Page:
4 Unexpected Customer Insights Uncovered Through Analytics

Analytics can uncover valuable information about your customers, allowing you to connect on a deeper, more personal level.

A customer insight is a piece of information or metric that helps a business better understand how their customers think or behave. Unlike just a few years ago, businesses don’t need to rely on a stodgy market research firm to gain these insights. Today’s most successful companies are digging deep into their own datasets — past superficial metrics like gender, age, and location — to uncover valuable knowledge that was unattainable until very recently.

Here are a few key examples.

Eloquii Discovers New E-Commerce Revenue Streams

Because e-commerce companies exist in such a data-rich world, it makes sense that they’d be ahead of the curve in terms of using analytics to gain new insights. That’s exactly how Eloquii, a fast-fashion house catering to plus-size women, has solved several of its marketing problems.

After noticing that customers were returning white dresses at a higher proportion than other products, Eloquii’s marketing department dug into its data and discovered that many of those customers had actually bought multiple dresses, with the intention of using one of them as a wedding dress. That unexpected insight enabled Eloquii to have a more effective conversation with its customers around those products and better serve their needs.

According to Eloquii VP of Marketing, Kelly Goldston, the company also relies on analytics to anticipate customer behavior and tailor their marketing efforts to proactively engage each of the brand’s customer profiles, such as customers who indicate a potential high lifetime value and those who have started to shop less frequently at the site.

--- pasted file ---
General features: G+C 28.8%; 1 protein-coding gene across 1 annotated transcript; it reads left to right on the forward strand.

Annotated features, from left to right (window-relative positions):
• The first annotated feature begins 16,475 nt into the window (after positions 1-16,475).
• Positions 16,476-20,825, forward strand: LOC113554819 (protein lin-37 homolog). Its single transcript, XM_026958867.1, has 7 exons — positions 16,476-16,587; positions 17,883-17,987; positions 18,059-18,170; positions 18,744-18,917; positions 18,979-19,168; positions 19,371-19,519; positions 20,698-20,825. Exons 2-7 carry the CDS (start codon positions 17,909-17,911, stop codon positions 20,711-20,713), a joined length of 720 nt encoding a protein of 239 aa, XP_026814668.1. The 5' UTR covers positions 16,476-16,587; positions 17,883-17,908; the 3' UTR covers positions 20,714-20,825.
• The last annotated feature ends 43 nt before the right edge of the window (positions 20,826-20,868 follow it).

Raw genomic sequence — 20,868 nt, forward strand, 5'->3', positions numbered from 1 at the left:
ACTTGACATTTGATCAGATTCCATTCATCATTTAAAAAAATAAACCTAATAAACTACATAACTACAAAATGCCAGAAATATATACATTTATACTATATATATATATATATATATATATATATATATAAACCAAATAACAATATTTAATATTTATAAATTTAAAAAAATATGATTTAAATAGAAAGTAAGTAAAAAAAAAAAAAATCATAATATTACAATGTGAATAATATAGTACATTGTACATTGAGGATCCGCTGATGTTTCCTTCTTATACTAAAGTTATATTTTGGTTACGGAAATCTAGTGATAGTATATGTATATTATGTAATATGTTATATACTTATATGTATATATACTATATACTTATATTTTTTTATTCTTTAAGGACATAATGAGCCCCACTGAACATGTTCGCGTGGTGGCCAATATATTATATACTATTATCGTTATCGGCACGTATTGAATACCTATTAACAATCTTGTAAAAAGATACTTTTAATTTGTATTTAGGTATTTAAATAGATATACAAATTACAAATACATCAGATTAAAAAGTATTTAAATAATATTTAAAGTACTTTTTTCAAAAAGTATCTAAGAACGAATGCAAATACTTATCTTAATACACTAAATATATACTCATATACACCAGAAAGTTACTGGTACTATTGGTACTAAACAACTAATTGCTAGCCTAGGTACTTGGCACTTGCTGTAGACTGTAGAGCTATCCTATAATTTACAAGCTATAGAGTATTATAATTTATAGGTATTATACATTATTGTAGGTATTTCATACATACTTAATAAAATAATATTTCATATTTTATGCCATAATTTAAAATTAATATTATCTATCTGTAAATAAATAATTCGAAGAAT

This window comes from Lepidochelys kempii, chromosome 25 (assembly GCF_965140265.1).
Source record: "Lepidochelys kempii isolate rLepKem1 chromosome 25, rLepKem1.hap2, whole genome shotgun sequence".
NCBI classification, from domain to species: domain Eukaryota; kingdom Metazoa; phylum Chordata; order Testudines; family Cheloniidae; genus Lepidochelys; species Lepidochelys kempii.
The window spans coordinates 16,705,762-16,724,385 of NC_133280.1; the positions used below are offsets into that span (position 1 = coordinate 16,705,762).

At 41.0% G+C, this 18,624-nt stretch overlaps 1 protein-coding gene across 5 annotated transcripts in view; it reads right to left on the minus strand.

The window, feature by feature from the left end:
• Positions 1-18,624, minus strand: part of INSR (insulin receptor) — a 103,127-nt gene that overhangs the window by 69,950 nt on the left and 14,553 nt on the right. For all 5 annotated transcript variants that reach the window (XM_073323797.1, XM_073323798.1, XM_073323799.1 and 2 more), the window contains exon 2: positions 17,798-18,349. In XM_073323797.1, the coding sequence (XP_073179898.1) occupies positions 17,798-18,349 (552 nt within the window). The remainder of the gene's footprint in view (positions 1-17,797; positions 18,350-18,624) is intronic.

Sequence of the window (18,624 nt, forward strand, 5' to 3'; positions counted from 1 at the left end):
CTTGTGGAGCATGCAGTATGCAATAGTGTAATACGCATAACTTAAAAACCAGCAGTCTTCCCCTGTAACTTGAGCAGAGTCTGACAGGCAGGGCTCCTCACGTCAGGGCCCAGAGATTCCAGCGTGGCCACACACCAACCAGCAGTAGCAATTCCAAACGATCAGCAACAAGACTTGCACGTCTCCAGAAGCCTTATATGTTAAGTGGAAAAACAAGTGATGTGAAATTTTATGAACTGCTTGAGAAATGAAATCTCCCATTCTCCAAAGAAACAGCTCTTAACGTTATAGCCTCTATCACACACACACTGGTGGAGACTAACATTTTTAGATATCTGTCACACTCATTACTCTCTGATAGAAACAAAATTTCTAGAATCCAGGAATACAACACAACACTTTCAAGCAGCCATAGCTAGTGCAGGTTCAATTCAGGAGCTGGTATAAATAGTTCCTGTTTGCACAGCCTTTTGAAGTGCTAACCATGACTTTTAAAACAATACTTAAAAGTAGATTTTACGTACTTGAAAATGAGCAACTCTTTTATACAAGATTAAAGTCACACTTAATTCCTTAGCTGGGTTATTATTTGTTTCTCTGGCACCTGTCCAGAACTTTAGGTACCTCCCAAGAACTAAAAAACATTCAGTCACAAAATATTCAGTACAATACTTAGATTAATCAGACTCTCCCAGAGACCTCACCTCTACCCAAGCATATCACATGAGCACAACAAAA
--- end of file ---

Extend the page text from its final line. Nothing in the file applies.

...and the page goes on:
DirecTV Uses Customer Insight to Create Double-Digit Conversion Boost

Satellite media provider DirectTV used data to uncover an underserved portion of its customer base – those who had recently moved. The company discovered that statistically, people who have recently moved are more likely to try new products and services, especially those who’ve moved within seven days.

Armed with this information, and change of address data from the U.S. Postal Service, DirecTV created a special version of their homepage that would appear only for people who had recently moved. Not only did the targeted campaign result in a double-digit conversion improvement of the homepage, it did so with a reduced offer compared to the one on the standard website.

Whirlpool Uses Customer Insight to Drive Positive Social Change

While analyzing customer data, Whirlpool discovered that 1 in 5 children in the U.S. lack access to clean clothes, and that not having clean laundry directly contributes to school absenteeism and increases the risk of dropping out. This further predisposes these children to a variety of negative outcomes as an adult, including a 70% increased risk of unemployment.